Darin Montgomery and Trey Jones are frequent collaborators for urbancase LLC, a Seattle based design firm. Their design philosophy is based on a desire to create well crafted objects that contribute to a simpler, pared back lifestyle focusing on basic aesthetic elements and functionality.
When we were asked to contribute a segment for Deconstruction, we considered several projects that are in the works and decided our side tables would be a good way to illustrate how we approach design. Although we’re developing products with a higher level of complexity and may be more difficult to resolve, the process is basically the same. Thank you for taking the time to check it out and feel free to contact us if you have any questions.
We started with the idea of designing a floating side table that could be installed at any height to accommodate various bed and sofa designs. In addition, we wanted a table that could be used in an entry or as a small jewelry/cosmetics table. The design criteria included restricted space, installation flexibility, economical use of material, durability, and of course, function.
As a general rule…we design from the inside out starting with a list of functions and possibilities. It was important to us that no cords run over the top, there be a material that won’t scratch as you’re fumbling with the clock or phone in the middle of the night, and you have a place to set a glass of water. We wanted several options as well. An interior shelf for a few books or magazines and for those who prefer to hide their porn…a drawer.
After figuring out the functionality, we put together quick sketches. Nothing complicated, just jot down a few ideas. Depending on the level of complexity we may follow up with a computer rendering to resolve as many technical issues as possible before moving on to the mock up stage.
Once we have a rough idea of the direction we’re headed, we quickly build a few mock ups to experiment with scale relationship and dimensions. At this point we’re trying to figure out what we react to in terms of general shape. In addition, seeing an idea three dimensionally gives us an opportunity to think about aesthetic and functional details and how they’ll affect the piece. We work out issues like cord management and accommodating a scratch free surface, etc. We want the top to remain flush, so we plan for a recessed area that will allow a soft material to be installed. We also figured out a revolutionary idea to hide cords…we call it a hole. A few more sketches…a little back and forth discussion…three two minute rounds in the ring…and we proceed.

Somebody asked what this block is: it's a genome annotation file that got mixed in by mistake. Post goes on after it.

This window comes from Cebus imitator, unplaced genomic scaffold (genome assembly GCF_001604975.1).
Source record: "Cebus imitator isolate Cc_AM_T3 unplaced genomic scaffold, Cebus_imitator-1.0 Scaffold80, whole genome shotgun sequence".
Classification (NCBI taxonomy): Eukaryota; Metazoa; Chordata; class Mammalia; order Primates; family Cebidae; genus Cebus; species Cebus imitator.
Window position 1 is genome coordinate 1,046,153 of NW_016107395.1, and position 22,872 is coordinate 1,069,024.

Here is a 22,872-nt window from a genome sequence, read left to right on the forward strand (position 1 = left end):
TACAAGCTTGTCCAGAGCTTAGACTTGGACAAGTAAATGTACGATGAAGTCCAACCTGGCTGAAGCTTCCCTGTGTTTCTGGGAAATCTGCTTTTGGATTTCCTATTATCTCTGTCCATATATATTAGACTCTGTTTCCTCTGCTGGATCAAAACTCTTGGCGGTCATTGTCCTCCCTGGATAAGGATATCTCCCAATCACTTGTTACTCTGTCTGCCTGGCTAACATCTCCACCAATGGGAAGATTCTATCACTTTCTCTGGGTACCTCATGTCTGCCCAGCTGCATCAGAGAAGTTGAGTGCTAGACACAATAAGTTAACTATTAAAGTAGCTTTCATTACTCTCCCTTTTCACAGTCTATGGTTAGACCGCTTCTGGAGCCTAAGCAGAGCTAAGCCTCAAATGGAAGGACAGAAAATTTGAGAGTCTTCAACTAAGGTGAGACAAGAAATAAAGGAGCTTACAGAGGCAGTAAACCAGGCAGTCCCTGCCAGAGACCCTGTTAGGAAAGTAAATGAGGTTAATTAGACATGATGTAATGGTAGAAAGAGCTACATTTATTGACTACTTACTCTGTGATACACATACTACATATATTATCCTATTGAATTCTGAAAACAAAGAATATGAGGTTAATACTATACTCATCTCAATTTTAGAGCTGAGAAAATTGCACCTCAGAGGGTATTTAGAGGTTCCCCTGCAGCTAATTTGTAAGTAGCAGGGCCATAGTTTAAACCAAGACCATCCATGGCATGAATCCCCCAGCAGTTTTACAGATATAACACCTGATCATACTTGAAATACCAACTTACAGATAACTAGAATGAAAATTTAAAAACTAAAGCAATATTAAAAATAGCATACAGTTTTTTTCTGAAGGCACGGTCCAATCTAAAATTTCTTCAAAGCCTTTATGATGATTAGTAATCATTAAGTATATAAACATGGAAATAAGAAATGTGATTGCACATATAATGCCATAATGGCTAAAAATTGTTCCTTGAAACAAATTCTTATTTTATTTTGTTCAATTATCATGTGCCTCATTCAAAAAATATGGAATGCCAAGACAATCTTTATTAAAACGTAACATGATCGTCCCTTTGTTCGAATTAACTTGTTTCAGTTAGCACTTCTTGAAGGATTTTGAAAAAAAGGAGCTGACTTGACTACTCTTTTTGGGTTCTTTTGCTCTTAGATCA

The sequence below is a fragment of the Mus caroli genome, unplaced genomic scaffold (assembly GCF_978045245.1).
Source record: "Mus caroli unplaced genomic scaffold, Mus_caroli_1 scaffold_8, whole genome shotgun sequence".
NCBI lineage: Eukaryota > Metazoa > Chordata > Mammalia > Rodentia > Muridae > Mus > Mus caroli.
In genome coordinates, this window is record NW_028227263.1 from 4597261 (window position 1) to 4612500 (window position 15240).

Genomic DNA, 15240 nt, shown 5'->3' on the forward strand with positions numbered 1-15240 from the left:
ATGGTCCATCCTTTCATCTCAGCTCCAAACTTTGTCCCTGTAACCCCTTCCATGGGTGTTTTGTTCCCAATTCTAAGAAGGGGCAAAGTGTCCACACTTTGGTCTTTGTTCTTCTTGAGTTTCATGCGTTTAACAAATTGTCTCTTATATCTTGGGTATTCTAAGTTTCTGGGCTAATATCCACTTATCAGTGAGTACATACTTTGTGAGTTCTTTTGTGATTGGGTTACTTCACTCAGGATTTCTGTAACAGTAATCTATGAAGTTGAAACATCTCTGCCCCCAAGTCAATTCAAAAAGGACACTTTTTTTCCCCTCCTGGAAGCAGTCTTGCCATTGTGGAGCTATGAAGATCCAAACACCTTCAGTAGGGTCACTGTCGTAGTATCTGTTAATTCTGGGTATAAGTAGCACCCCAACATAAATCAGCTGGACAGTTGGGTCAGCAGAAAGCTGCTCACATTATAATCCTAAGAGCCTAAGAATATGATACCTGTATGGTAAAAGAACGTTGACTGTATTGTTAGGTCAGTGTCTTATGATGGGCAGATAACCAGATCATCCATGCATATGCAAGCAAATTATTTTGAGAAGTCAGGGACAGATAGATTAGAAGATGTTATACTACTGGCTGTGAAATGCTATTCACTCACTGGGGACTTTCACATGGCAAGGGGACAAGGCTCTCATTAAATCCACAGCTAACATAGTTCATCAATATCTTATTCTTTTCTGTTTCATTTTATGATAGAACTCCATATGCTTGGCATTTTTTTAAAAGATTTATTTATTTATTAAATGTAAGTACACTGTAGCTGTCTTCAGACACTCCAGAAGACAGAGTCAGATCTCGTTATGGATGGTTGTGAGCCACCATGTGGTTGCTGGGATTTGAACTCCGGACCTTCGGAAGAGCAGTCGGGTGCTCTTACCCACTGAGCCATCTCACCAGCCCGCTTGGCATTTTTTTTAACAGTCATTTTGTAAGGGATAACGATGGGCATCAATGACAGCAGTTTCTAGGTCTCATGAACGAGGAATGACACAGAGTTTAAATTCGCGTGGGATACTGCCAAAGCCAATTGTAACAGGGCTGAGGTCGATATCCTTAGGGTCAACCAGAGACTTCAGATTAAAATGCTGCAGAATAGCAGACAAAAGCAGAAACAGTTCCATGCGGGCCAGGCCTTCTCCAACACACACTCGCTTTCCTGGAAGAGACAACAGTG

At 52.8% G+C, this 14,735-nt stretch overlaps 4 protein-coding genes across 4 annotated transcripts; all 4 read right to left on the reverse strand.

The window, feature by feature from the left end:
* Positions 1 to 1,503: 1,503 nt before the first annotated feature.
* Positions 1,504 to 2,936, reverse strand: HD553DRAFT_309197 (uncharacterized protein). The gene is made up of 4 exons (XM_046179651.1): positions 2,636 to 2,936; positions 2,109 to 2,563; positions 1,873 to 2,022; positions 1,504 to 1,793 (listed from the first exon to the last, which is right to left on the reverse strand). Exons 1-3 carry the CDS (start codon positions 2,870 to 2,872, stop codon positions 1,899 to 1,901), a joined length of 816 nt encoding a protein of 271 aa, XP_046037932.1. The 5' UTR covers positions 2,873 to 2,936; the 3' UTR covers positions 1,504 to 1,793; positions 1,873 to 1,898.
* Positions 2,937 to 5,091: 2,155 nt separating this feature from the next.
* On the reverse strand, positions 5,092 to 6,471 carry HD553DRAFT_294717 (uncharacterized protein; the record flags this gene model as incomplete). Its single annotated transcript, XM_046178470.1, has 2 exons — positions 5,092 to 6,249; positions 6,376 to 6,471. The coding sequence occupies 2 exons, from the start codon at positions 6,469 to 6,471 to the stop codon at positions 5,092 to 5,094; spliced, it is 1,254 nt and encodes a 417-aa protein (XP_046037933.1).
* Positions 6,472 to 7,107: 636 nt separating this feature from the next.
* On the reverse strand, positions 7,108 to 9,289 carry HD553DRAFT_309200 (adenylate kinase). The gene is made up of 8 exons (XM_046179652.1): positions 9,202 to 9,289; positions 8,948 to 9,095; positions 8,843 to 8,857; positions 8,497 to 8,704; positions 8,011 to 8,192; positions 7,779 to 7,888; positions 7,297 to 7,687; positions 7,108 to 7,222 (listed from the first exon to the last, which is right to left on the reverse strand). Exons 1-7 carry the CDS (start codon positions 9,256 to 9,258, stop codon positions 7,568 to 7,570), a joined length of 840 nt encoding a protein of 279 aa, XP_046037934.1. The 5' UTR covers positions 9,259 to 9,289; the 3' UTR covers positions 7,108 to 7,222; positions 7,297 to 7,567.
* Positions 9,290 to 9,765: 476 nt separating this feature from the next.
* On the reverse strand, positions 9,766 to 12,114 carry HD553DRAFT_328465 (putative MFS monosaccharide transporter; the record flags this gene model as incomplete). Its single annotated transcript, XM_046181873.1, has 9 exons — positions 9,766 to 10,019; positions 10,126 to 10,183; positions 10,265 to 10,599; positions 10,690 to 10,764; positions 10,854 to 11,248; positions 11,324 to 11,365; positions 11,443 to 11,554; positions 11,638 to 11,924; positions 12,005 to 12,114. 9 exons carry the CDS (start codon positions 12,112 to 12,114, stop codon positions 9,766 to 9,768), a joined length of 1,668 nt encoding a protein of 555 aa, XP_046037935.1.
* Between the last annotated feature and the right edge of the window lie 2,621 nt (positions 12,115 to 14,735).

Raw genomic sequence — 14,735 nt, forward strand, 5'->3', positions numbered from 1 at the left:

The next step is to research material and hardware and work out the mounting system. We also start nailing down the exterior aesthetic and determine how it will influence the construction and material selection. We’ve decided to eventually have two models. One with curved edges and the other with mitered corners and a simple edge detail. Because of the details we eliminate plywood as a possibility and elect to use solid wood. We choose domestic walnut because it’s…well…very sexy.
We mill the lumber down to a thickness of 11/16″ to allow for final sanding. Watch as Trey the Wonder Boy exercises mind control over shop machinery.
Material is glued up to appropriate width.
A few passes through the surface sander until we have our desired thickness.
Now we cut the recessed area in the top. Production models will be cut on a CNC machine, but the prototypes are done manually.
In order to accommodate the back panel and mounting system, we elect to use a stop rabbet. This allows installation of a concealed back panel and mounting cleat without revealing the nature of the connection.
Our mock ups established dimensions so cutting and glue up is relatively painless.
We add a small notch in the top to capture the cord end, build a drawer, final sand, apply hand rubbed oil/wax, install hardware, glue in the felt, hang on the wall, and photograph. And Bob’s your uncle. D-U-N…done.